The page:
Monday, February 22, 2010
An Unquiet Mind: A Memoir of Moods and Madness
By Kay Redfield Jamison
New York, Vintage Books, 1995
Week 8 Memoir
I sat down to read An Unquiet Mind: A Memoir of Moods and Manners on Saturday morning and finished it early Sunday afternoon. It was a quiet weekend, and the book was extremely well written. Kay Redfield Jamison is a professor at John Hopkins Medical School and the world’s leading expert in Bipolar disorder. She prefers to call it Manic Depression; she also speaks of madness, a term that people often object to. She has the unique opportunity to look at the disorder from the perspective of a trained expert but also from the perspective of a sufferer.
In this memoir, she lays bare her life for all the world to see and thus opens a window to those who study mental illness and those who suffer from it. In the fifteen years since she wrote this book, much progress has been made in the study of mood disorders, and her influence has been profound. She ends the book by saying that were she to choose her life’s course, she would not choose her unmedicated self, but because of her disorder, her life has been richer, more colorful, and more productive than the lives of many of the people that she knows.
It isn’t an easy read, but Jamison is an extremely good writer, and her writing skill makes the unbearable more bearable. She has written several books about creativity and the madness that often comes with giftedness. The reader can really relate to her amazing intelligence, creativity and zest for life as she fights to keep her life together. Her scientific training, combined with a literary gift, makes this book a poignant witness to the power of the human will.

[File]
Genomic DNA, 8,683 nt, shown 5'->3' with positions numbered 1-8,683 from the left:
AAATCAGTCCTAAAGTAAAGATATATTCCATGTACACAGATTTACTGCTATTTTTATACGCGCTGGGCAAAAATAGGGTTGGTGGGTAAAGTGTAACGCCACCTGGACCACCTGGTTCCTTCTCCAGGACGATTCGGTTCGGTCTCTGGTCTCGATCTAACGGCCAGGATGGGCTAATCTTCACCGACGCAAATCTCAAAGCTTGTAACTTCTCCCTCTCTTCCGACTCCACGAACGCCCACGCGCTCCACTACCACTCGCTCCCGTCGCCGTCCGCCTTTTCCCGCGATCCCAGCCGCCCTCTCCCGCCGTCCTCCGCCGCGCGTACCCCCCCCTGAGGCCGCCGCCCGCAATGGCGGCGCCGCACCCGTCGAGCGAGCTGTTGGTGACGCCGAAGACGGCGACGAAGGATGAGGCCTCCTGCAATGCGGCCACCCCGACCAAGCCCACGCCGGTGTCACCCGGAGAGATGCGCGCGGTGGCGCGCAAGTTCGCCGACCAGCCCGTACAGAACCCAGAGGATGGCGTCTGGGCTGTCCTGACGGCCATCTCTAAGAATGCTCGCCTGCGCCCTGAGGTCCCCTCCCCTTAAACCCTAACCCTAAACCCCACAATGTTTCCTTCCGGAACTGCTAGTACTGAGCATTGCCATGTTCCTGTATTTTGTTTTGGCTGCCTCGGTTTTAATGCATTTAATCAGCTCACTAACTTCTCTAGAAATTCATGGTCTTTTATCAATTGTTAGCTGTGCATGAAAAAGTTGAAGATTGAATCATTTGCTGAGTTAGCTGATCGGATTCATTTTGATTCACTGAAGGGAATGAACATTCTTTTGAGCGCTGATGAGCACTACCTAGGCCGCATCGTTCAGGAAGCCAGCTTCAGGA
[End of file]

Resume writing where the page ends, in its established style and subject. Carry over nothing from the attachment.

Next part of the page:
As I was seeking another review to point readers to, it became abundantly clear that this memoir is seminal in the study of bipolar disorder as well as other mood disorders. Her name comes up again and again in discussions of other memoirs and books about mental illness. When she opened up her life for study, she enabled the discussion of mental illness to enter the mainstream—a huge comfort to people whose families have genetic histories that include mood disorders.
Other books she has written include:
Touched with Fire: Manic-Depressive Illness and the Artistic Temperament(1996)
Exuberance: The Passion for Life (2005)
Nothing was the Same (2009)
The first two are books about genius and mental illness; the last is a memoir of her marriage.
Although An Unquiet Mind probably will not be on everyone’s reading list, it is an intense look at what drives the human spirit.
Radio interview of Kay Redfield Jamison